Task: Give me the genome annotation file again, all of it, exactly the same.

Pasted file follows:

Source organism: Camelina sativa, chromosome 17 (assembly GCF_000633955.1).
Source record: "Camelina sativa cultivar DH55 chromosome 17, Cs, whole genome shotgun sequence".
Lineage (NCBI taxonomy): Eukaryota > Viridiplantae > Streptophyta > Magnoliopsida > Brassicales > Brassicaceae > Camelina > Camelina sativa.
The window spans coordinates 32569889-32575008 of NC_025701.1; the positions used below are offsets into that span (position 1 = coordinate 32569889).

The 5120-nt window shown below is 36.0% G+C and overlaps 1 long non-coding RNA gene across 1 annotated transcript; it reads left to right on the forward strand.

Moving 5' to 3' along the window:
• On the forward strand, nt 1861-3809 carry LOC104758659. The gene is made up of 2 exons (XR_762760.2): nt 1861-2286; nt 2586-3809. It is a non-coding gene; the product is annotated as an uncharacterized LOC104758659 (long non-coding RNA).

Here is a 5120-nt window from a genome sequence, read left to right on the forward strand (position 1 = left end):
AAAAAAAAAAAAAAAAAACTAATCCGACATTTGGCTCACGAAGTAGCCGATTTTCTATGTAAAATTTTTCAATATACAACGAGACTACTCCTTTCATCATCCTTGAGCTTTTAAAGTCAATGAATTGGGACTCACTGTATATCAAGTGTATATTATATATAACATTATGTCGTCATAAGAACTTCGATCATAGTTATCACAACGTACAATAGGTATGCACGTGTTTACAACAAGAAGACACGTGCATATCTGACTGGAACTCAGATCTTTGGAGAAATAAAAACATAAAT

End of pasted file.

Source organism: Camelina sativa, chromosome 17 (assembly GCF_000633955.1).
Source record: "Camelina sativa cultivar DH55 chromosome 17, Cs, whole genome shotgun sequence".
Lineage (NCBI taxonomy): Eukaryota > Viridiplantae > Streptophyta > Magnoliopsida > Brassicales > Brassicaceae > Camelina > Camelina sativa.
The window spans coordinates 32569889-32575008 of NC_025701.1; the positions used below are offsets into that span (position 1 = coordinate 32569889).

The 5120-nt window shown below is 36.0% G+C and overlaps 1 long non-coding RNA gene across 1 annotated transcript; it reads left to right on the forward strand.

Moving 5' to 3' along the window:
• On the forward strand, nt 1861-3809 carry LOC104758659. The gene is made up of 2 exons (XR_762760.2): nt 1861-2286; nt 2586-3809. It is a non-coding gene; the product is annotated as an uncharacterized LOC104758659 (long non-coding RNA).

Here is a 5120-nt window from a genome sequence, read left to right on the forward strand (position 1 = left end):
AAAAAAAAAAAAAAAAAACTAATCCGACATTTGGCTCACGAAGTAGCCGATTTTCTATGTAAAATTTTTCAATATACAACGAGACTACTCCTTTCATCATCCTTGAGCTTTTAAAGTCAATGAATTGGGACTCACTGTATATCAAGTGTATATTATATATAACATTATGTCGTCATAAGAACTTCGATCATAGTTATCACAACGTACAATAGGTATGCACGTGTTTACAACAAGAAGACACGTGCATATCTGACTGGAACTCAGATCTTTGGAGAAATAAAAACATAAAT